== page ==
Jazz musicians in America experience “the grind” daily. Allow me to elaborate. Our clubs have closed, are closing, or can’t afford to pay. If they can pay, a musician is lucky to make $30 on a weeknight, with the “added bonus” of food and drinks. Many musicians “play for fun,” accepting gigs for free. This makes it increasingly difficult for those of us making our living as musicians to ask a fair wage of a venue. Our clubs that once billed themselves as “jazz clubs” now host mostly other genres, or only national jazz acts. Singers, horn players… all a dime a dozen. So, why do we do what we do? Why don’t we just give up?
Because we love it.
We have a responsibility to keep jazz alive. We are passionate about America’s only true original art form, and the interaction it facilitates between musicians, and performers and audience. Music-goers agree that the spontaneity and creativity of a live jazz performance is exciting, fresh, and ever changing.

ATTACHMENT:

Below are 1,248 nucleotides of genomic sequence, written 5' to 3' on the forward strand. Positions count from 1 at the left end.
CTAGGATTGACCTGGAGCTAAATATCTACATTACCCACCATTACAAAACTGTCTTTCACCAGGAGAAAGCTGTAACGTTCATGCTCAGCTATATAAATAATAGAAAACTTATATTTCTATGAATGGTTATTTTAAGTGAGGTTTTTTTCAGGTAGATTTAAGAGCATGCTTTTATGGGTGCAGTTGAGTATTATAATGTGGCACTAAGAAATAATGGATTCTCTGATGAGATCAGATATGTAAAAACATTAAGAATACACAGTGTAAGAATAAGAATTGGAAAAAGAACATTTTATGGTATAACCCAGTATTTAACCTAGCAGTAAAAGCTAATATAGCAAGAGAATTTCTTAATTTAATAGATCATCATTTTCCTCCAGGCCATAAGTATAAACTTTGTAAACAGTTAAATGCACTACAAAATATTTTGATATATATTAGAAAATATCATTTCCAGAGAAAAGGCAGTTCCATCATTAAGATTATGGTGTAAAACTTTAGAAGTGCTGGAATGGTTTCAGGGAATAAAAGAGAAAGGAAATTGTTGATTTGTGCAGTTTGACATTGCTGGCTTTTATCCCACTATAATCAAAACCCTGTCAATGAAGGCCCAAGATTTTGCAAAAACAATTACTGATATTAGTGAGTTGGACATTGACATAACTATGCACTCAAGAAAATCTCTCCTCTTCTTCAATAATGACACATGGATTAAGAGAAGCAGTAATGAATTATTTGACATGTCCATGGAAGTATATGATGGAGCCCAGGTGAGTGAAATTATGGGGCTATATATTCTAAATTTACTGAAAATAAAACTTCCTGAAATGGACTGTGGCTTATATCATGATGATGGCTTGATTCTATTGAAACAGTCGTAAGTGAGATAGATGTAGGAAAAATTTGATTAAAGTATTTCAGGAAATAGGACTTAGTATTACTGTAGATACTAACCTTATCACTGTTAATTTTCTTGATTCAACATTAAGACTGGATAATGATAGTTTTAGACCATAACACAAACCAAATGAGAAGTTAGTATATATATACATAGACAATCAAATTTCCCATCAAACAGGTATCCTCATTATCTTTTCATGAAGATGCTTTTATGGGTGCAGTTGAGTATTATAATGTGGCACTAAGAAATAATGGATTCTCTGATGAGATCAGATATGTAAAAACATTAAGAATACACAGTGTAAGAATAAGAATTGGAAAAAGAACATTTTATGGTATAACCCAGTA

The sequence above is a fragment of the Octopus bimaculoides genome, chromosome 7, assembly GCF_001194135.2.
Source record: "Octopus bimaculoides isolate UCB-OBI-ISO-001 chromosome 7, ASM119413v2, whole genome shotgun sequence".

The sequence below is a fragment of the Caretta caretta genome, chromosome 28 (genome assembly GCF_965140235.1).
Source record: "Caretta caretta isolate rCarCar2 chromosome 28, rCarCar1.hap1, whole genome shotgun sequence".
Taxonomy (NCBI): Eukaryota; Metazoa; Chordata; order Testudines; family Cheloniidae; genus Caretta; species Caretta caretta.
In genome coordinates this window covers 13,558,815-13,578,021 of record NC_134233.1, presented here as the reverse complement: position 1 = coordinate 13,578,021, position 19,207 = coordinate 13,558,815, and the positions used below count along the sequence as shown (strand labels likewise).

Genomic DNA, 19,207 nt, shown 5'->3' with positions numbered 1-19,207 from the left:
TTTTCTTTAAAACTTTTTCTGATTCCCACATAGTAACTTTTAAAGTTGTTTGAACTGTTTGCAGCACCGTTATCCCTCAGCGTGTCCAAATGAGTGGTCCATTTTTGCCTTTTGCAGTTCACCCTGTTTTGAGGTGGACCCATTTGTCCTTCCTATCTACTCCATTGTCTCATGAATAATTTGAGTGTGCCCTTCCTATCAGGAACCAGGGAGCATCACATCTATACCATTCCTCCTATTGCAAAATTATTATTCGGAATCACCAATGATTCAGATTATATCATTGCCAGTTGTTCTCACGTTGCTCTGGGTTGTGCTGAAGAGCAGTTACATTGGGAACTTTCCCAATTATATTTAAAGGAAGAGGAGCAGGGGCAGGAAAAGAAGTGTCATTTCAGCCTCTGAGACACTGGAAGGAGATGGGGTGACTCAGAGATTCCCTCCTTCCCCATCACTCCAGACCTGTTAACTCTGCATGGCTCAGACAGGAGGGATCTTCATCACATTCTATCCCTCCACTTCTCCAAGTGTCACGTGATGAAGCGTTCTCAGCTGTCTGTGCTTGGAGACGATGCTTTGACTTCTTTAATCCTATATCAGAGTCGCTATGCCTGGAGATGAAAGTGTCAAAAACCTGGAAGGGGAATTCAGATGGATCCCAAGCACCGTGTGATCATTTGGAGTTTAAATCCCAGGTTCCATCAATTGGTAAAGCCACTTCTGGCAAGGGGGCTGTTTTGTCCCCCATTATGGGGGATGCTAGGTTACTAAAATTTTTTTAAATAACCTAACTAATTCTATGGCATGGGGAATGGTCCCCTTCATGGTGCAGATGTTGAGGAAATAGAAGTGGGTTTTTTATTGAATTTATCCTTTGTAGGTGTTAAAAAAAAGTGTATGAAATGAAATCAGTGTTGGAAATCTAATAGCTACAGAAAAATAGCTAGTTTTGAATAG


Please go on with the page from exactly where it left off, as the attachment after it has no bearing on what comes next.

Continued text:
Many of us hold Music degrees, in Performance, Jazz, Classical, and so forth. I cannot tell you how many times musician friends and I have been asked to “donate our time” or “play a free gig.” Honestly, it’s a smack in the face. How often are lawyers and doctors asked for a free appointment? Never. We have student loans to pay off for the degrees we hold as well, we just make substantially less money in the process. This all seems completely backward. There is a common misconception that musicians do what we do “for fun.” Don’t get me wrong, we love what we do, but we do it for a living! Most of us are asked quite often what our day jobs are. What if our day jobs are being professional performing artists? Rehearsing, composing, performing. This is what we do. I know it is increasingly difficult to believe that this is possible, especially in America, but there are those of us who are unwilling to give up on the music.